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Movie Review: ‘Transformers: The Last Knight’ Is More Carnage, Noise and Junk

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Transformers: The Last Knight Movie Review MovieSpoon.com

[dropcap]T[/dropcap]he Transformers movies are an endurance test to see how much excess a viewer can handle. How many explosions and CGI robots can be tossed at the screen before they become meaningless visuals? How many one-liners and expositional passages can the characters deliver until they are all seen as mere ciphers for action? How many convoluted arcs about the Transformers’ culture and history can be woven in until the plot means nothing?

And with The Last Knight being the fifth and advertised as the final (lies!) Transformers movie, repeating all the same Michael Bay-isms we’ve come to expect, I’ve become numb to what this director must find so thrilling about this saga.

Transformers: The Last Knight Movie Review MovieSpoon.com

Here we go again.

The story is nothing new, coming down with a bad case of deja vu from the previous film. Earth’s military has banded together to form the Transformers Reaction Force, bent on hunting down the shape-shifting Transformer robots, be they the supposed heroic Autobots or destructive Decepticons. Certain scenes have the appearance of Earth now being a military state as the task force now utilizes giant walker drones to combat the threat of sentient machinery.

Some Transformers are executed on sight while others are imprisoned. Why imprisonment? So that the Decepticon leader Megatron (Frank Welker) can bargain with the military to release his friends in exchange for helping the humans track down the Autobots. Did the human characters get hit with an amnesia ray since the last movie? They already trusted the enemy once and that didn’t end well. But, much like those hoping for a good movie, maybe this time it will work out okay.

While the Autobots continue to hide from the humans until another war starts, so everyone can temporarily forget about how destructive they are, giant mechanical horns start popping up around the globe. It turns out the planet is a Transformer, known as Unicron, that will bring about the end of humanity. The only hope to save the planet lies in acquiring Merlin’s staff, which wielded not magic, but ancient Transformers powers from the Dark Ages. This is all basic knowledge for a secret society of knights in the UK that has made it their mission to cover up the Transformers for centuries, including their apparent involvement in World War II. Would you believe a transforming watch killed Hitler?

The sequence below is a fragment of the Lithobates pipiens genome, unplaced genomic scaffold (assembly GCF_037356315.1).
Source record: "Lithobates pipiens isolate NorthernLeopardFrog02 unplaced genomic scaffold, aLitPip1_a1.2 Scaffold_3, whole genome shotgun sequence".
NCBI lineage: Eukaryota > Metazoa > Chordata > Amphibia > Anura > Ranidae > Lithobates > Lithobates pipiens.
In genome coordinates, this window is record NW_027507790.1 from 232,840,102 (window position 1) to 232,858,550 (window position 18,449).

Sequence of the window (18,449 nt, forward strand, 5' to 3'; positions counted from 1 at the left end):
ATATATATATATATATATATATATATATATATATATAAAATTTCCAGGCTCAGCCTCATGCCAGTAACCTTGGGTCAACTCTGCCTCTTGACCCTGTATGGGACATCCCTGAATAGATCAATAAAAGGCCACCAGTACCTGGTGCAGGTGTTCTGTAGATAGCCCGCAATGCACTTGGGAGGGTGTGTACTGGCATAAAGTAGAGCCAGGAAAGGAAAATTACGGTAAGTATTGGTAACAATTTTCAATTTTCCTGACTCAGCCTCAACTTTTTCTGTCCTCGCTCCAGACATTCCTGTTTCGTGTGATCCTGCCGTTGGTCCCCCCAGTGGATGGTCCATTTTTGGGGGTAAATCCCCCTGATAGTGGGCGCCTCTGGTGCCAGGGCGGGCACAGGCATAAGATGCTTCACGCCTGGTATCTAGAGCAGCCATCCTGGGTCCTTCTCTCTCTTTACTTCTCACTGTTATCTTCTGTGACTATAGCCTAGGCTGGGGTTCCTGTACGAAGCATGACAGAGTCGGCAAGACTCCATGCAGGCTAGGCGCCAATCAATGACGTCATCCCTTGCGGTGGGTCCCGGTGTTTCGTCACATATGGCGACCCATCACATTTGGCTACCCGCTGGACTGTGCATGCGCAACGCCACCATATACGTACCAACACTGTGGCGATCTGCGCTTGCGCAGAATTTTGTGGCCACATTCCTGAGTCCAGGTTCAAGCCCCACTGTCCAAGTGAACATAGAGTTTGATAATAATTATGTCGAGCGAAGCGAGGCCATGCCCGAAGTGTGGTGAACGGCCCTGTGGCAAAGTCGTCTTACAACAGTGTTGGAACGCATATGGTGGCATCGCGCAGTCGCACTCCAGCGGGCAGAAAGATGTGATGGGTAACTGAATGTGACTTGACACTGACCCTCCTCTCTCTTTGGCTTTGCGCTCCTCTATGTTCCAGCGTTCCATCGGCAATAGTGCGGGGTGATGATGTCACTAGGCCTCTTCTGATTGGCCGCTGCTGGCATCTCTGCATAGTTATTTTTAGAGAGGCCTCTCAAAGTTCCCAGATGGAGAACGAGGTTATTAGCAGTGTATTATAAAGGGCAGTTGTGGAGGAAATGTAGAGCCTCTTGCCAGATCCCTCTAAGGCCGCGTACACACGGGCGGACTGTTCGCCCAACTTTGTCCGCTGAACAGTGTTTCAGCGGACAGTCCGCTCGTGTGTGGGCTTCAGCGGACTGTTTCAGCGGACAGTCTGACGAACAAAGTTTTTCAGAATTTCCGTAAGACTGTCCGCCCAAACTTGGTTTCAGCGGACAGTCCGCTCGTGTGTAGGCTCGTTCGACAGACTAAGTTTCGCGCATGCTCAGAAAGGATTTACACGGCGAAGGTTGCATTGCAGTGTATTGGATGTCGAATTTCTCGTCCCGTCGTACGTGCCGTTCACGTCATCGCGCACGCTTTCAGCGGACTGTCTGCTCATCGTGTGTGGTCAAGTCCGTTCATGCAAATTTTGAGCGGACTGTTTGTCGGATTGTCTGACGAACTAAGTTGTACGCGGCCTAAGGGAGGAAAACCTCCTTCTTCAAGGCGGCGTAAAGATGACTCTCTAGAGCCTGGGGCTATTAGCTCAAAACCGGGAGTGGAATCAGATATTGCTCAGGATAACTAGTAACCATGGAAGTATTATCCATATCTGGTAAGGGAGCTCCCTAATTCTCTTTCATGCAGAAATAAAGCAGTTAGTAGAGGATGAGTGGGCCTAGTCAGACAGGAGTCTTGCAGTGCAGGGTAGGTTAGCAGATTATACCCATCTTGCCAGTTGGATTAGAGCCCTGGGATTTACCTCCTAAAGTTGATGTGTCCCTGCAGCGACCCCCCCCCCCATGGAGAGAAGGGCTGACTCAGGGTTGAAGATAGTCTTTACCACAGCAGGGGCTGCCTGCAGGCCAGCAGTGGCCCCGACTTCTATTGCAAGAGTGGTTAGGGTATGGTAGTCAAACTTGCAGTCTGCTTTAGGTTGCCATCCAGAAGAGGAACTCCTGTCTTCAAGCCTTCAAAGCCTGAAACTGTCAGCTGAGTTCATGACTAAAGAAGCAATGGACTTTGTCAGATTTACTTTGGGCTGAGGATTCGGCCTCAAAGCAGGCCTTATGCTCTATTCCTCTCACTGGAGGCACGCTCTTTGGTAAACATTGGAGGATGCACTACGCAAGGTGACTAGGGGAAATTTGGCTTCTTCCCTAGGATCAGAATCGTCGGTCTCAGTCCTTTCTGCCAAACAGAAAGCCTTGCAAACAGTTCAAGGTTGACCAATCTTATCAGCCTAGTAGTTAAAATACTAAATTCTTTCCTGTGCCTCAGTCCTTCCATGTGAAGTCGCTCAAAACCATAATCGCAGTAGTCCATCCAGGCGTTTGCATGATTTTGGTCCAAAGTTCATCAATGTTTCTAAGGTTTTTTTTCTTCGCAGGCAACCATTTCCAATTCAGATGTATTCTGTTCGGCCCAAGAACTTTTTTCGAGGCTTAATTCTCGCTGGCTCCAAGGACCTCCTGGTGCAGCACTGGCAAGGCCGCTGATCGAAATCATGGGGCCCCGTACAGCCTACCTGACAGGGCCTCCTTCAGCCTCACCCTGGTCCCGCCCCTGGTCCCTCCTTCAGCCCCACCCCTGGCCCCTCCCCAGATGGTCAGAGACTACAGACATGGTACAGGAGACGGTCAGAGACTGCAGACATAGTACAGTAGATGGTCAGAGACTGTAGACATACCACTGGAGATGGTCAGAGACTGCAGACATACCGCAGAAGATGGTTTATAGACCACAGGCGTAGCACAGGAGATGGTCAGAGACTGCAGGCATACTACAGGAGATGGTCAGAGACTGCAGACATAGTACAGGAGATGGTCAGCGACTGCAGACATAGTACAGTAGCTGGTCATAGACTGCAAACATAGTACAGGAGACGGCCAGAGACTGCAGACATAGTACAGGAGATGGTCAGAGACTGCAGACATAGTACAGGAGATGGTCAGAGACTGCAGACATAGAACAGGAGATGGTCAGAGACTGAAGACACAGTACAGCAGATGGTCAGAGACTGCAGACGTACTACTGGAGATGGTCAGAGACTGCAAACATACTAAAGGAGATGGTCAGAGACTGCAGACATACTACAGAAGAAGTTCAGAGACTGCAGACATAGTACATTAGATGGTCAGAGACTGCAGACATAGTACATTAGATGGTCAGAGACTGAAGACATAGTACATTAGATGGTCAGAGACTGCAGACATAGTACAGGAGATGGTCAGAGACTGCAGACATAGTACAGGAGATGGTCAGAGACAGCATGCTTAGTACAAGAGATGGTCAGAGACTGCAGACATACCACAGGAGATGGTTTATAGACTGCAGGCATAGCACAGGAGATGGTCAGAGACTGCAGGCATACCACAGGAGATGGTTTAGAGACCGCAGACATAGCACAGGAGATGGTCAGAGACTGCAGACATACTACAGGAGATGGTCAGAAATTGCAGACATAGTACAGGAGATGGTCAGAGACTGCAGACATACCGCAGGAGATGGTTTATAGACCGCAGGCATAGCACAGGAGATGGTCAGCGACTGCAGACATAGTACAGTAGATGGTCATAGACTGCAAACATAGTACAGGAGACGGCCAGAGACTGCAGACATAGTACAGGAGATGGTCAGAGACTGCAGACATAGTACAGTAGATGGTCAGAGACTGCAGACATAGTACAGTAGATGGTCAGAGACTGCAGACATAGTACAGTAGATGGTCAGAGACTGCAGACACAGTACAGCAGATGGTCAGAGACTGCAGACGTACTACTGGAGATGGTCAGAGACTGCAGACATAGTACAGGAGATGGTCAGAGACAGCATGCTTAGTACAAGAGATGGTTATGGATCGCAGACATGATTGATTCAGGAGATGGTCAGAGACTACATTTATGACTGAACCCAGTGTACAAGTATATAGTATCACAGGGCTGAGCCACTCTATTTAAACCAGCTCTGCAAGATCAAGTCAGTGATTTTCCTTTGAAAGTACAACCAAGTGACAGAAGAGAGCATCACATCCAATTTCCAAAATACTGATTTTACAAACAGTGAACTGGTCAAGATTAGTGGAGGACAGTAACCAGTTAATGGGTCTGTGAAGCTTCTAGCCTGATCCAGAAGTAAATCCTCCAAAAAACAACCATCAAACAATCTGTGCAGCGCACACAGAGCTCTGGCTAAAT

Transformers: The Last Knight Movie Review MovieSpoon.com

Ooh, look! Another robot!

Meanwhile, Autobot leader Optimus Prime (Peter Cullen) has traveled through space to his home world of Cybertron. He discovers it has been ravaged of life with the only mechanical residing being Quintessa, an apparent creator of Transformers that seduces Optimus into doing her bidding. She needs Merlin’s staff to restore Cybertron and convinces Optimus to turn evil for this quest, killing anyone and destroying any planet that might get in his way. This seems to be staged as a shocking betrayal, but it’s not like Optimus was a very tactical or heroic protector of Earth in the past. Why start now?

There are only two types of humans in this world. Either they’re a simpering mess of annoying complaints or a smug jerk that insults everyone with the most vapid and mean-spirited of jabs. The returning Mark Wahlberg is king of the smug with his grating accent, cocky remarks towards even the most caring of human beings and an ability to turn into the most dim American around British people, lobbing nationalist insults that even a grade-schooler could best.

He trades meaningless verbal blows with Laura Haddock, an Oxford English professor that dresses in sexy clothes, per Bay’s babe requirements. They will later kiss, despite having no chemistry. Fear not, feminists; there’s also the little girl Izabella who has become such a loner of a homeless mechanic that she doesn’t need any boyfriend in her action-packed lifestyle. She’s unfortunately only present for the first act and then leaves, fulfilling the base requirements of a child angle and then kicked to the curb, as with all of the movie’s fleeting moments of potential.

Transformers: The Last Knight Movie Review MovieSpoon.com

Yep, that’s Mark Wahlberg.

Poor Sir Anthony Hopkins, cast as a Transformers expert and scholar, must also play to the smug role of an inconsistent character. When he’s not spouting thrill-free exposition on the history of Transformers, he’s shouting at people, screaming for others to shut up, cackling at overturned cars and getting in a few one-liners of calling people “bitch” and “dude.” One passage best encapsulates the movie’s incoherence in how Hopkins babbles as though he were a stumbling drunkard pretending to be British, rambling to the point where I’m not sure if the character or Hopkins is drunk.